public class AppDbContext :
    IdentityDbContext<AppUser, AppRole, int, AppUserLogin, AppUserRole, AppUserClaim>
{
    public AppDbContext() : base("DefaultConnection")
    {
        // Here use initializer of your choice
        Database.SetInitializer( new CreateDatabaseIfNotExists<AppDbContext>() );
    }


    // Here you define your own DbSet's



    protected override void OnModelCreating( DbModelBuilder modelBuilder )
    {
        base.OnModelCreating( modelBuilder );

        // Here you can put FluentAPI code or add configuration map's
    }
}

3. Construct uniqueUserStore and UserManager using the aforementioned

AppUserStore.cs

public interface IAppUserStore : IUserStore<AppUser, int>
{

}

public class AppUserStore :
    UserStore<AppUser, AppRole, int, AppUserLogin, AppUserRole, AppUserClaim>,
    IAppUserStore
{
    public AppUserStore() : base( new AppDbContext() )
    {

    }

    public AppUserStore(AppDbContext context) : base(context)
    {

    }
}

AppUserManager.cs

public class AppUserManager : UserManager<AppUser, int>
{
    public AppUserManager( IAppUserStore store ) : base( store )
    {

    }
}

4. ChangeAccountController to utilize your personal classes

All changesUserManager to AppUserManager , UserStore to AppUserStore etc. Take this constructor as an example:

public AccountController()
    : this( new AppUserManager( new AppUserStore( new AppDbContext() ) ) )
{
}

public AccountController(AppUserManager userManager)
{
    UserManager = userManager;
}

5. Add the user's ID to the claim.ClaimIdentity kept in a cookie.

Step 1 involved creatingAppClaimsPrincipal , which discloses UserId extracted fromClaimType.Sid . However, we must add it when the user logs in for this claim to be available. InAccountController a SingInAsync The method is in charge of logging in. To this approach, we must add a line with the claim.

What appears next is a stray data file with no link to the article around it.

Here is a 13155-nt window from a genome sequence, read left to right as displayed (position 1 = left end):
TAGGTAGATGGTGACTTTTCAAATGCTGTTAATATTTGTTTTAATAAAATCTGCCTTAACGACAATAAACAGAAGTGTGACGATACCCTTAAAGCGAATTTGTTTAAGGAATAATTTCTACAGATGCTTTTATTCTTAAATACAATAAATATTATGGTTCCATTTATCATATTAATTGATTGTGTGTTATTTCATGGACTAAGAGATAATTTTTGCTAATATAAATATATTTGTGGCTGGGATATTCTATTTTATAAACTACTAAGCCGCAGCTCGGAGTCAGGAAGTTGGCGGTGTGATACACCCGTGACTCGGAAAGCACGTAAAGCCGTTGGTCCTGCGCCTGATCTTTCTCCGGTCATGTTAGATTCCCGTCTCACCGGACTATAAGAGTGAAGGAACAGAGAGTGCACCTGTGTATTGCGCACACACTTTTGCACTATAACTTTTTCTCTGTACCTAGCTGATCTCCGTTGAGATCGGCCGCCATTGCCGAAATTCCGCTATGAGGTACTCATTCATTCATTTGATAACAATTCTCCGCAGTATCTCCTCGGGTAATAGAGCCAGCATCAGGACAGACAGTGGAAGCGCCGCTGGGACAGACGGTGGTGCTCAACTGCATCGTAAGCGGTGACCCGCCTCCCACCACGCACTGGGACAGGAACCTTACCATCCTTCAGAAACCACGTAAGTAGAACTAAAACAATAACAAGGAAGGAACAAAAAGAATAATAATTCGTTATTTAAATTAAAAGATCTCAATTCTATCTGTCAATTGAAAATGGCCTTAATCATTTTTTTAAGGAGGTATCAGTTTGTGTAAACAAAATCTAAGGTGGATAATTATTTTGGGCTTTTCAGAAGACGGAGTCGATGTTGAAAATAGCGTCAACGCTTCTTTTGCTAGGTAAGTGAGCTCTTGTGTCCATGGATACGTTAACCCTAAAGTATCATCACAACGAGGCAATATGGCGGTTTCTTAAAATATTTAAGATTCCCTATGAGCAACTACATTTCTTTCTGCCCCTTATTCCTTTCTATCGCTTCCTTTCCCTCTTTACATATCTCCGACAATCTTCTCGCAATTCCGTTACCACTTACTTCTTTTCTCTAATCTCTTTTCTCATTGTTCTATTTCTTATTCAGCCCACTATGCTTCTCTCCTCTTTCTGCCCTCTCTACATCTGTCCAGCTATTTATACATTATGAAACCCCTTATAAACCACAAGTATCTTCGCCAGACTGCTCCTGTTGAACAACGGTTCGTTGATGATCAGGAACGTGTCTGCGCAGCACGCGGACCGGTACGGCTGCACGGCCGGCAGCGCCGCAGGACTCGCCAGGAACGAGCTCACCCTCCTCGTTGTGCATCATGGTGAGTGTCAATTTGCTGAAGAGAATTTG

private async Task SignInAsync(AppUser user, bool isPersistent)
{
    AuthenticationManager.SignOut(DefaultAuthenticationTypes.ExternalCookie);
    ClaimsIdentity identity = await UserManager.CreateIdentityAsync(user, DefaultAuthenticationTypes.ApplicationCookie);

    // Extend identity claims
    identity.AddClaim( new Claim( ClaimTypes.Sid, user.Id.ToString() ) );

    AuthenticationManager.SignIn(new AuthenticationProperties() { IsPersistent = isPersistent }, identity);
}

6. Make aBaseController with aCurrentUser property

Create an abstract variable to give your controllers quick access to a user's ID that is currently logged in.BaseController which your controllers will take their cue. In theBaseController , develop aCurrentUser the following

public abstract class BaseController : Controller
{
    public AppClaimsPrincipal CurrentUser
    {
        get { return new AppClaimsPrincipal( ( ClaimsPrincipal )this.User ); }
    }


    public BaseController()
    {

    }
}

7. Take over the controllers fromBaseController and delight

As of right now, you can useCurrentUser.UserId to access a user's ID who is currently logged in without going to the database in your controllers. You can use it to exclusively query the user's own objects.

As expected, Entity Framework uses Identity for integer primary keys when constructing tables, so you don't have to worry about the automatic generation of user primary keys.

Warning! Just keep in mind that if you implement it for already logged-in users in a project that has already been released.ClaimsType.Sid won't be there, andFindFirst will result in nullAppClaimsPrincipal You must either compel all users to log out or deal with this situation inAppClaimsPrincipal